After spending fifteen months from April 2016-June 2017 photographing four communities in west-central Greenland I have produced a full range of images that suggests a story of culture and environment in today’s Greenland. My goal is to produce a book and fabricate exhibitions with Center’s network, opportunities, and support incorporated with my NSF award. My entry represents a small portion of photographs that have been produced while in Greenland.
My project is inspired by the adventures and art of Rockwell Kent, the American artist and writer, who resided in Greenland between mid-1929 and early 1935. He produced an extensive collection of photographs, art, and literature describing and illustrating his time in the country. Kent’s photographic works, include his rare historic lanternslides of Greenland. Kent loved Greenland and called his time there, “nirvana.”
Kent was drawn to Greenland because of its unrelenting and challenging winter weather. His goal was "to experience the Far North at its spectacular “worst.” I also wanted to experience this extreme environment in the winter and show its beauty and sometime fury.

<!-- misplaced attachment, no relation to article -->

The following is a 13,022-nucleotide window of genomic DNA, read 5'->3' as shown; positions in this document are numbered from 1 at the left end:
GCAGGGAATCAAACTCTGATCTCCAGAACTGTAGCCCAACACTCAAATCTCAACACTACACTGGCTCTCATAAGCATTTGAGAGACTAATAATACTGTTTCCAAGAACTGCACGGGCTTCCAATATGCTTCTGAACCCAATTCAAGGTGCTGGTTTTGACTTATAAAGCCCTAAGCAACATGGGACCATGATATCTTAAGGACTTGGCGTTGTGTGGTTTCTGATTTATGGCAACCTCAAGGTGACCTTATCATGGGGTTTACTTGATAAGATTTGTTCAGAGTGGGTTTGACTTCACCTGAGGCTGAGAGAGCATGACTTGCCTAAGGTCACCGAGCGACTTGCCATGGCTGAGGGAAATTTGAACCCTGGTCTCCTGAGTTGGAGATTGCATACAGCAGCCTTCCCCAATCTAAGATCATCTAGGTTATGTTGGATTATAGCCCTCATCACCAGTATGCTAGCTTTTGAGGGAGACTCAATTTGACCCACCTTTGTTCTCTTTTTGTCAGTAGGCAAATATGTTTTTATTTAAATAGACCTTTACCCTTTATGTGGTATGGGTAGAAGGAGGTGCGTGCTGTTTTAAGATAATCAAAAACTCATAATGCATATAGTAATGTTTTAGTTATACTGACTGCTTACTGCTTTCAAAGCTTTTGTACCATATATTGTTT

I returned to communities in Greenland where Kent lived to experience the isolated far north and create photographs of contemporary Greenland. I travelled to the distant communities of Illorsuit and Uummannaq located 250 miles north of the arctic circle. The Inuit of this Uummannaq district shared their local knowledge and understanding of memory and identity. The project questioned change and continuity of Inuit social values, livelihood, and government influence on the sustainability of small remote Inuit settlements.
This North by Nuuk selection of photographs documents the Inuit relation with winter. Hunting and fishing, life on the fjord ice, and how the winter expands the environment of the fjords. My experience was not like Kent’s, although I experienced the same feeling of “nirvana” as Kent during my time in the remote settlements of Illorsuit and Uummannaq.